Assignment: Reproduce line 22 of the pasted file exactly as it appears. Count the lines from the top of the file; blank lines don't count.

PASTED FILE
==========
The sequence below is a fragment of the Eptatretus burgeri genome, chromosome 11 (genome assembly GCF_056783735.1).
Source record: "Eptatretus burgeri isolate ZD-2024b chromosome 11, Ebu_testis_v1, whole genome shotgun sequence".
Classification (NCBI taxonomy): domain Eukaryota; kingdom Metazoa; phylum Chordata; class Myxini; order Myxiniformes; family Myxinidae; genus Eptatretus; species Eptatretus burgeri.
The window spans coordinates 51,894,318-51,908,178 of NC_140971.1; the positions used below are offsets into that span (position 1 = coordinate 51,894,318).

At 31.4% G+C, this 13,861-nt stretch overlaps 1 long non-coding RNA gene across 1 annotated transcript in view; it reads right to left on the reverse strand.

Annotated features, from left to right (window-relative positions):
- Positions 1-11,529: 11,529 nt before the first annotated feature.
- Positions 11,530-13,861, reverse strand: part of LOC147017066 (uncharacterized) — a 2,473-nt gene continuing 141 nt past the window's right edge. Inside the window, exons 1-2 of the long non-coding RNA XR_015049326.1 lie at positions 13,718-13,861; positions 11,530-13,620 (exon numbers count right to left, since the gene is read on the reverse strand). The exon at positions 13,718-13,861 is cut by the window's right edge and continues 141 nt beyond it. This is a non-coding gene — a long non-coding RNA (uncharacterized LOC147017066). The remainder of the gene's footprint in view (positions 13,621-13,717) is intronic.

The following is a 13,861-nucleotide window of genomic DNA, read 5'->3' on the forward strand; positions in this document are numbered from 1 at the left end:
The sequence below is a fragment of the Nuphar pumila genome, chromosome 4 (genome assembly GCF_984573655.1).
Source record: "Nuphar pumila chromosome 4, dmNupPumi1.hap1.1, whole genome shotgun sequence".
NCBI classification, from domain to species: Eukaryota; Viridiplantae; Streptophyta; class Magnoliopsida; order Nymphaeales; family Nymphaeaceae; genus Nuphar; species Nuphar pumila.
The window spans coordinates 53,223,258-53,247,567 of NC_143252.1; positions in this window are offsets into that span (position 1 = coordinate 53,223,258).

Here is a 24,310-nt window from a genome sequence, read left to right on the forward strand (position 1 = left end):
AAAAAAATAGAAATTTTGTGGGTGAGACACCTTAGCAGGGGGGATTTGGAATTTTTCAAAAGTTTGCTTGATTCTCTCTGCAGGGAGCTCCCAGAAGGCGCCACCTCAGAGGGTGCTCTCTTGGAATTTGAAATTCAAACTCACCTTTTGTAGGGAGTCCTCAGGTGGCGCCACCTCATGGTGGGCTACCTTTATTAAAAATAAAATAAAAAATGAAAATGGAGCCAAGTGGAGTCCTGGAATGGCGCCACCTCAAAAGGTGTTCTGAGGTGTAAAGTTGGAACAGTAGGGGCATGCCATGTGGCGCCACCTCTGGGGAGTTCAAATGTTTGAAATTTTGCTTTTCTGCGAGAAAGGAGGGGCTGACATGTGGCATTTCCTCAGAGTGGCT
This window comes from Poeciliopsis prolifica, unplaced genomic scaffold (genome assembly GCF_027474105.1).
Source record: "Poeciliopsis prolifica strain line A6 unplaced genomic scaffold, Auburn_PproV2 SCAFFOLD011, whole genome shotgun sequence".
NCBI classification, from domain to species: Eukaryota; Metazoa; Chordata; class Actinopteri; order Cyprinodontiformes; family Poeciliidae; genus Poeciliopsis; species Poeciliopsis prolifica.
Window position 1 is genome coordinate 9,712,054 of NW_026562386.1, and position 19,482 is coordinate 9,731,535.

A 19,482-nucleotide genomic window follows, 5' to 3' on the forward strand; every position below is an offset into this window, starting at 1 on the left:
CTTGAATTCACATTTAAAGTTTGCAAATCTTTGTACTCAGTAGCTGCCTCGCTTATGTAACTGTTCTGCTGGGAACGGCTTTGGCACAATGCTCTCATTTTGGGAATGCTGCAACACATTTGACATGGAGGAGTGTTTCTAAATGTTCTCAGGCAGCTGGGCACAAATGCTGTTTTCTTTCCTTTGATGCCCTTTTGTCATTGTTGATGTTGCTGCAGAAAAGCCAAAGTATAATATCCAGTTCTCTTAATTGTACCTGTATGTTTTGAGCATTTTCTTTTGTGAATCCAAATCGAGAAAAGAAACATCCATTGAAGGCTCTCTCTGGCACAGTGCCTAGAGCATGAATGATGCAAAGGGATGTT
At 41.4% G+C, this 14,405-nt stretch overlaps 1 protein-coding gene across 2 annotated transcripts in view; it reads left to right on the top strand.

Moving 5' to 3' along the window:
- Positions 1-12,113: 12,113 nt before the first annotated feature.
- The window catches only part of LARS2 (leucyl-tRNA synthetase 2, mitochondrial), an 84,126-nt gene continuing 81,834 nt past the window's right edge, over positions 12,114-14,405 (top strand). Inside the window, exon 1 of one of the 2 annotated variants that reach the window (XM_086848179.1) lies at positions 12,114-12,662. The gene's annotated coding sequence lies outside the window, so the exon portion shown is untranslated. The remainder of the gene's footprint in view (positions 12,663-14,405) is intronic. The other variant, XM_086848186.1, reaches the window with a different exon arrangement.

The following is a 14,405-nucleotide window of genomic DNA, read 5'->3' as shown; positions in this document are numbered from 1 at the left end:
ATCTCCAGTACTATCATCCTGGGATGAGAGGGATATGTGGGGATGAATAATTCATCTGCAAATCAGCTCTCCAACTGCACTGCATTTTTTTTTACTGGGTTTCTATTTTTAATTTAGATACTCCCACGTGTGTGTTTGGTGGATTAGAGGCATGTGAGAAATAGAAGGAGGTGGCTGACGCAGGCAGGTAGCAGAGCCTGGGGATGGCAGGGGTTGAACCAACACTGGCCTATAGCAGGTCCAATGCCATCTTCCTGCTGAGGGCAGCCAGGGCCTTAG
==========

At 41.4% G+C, this 14,405-nt stretch overlaps 1 protein-coding gene across 2 annotated transcripts in view; it reads left to right on the top strand.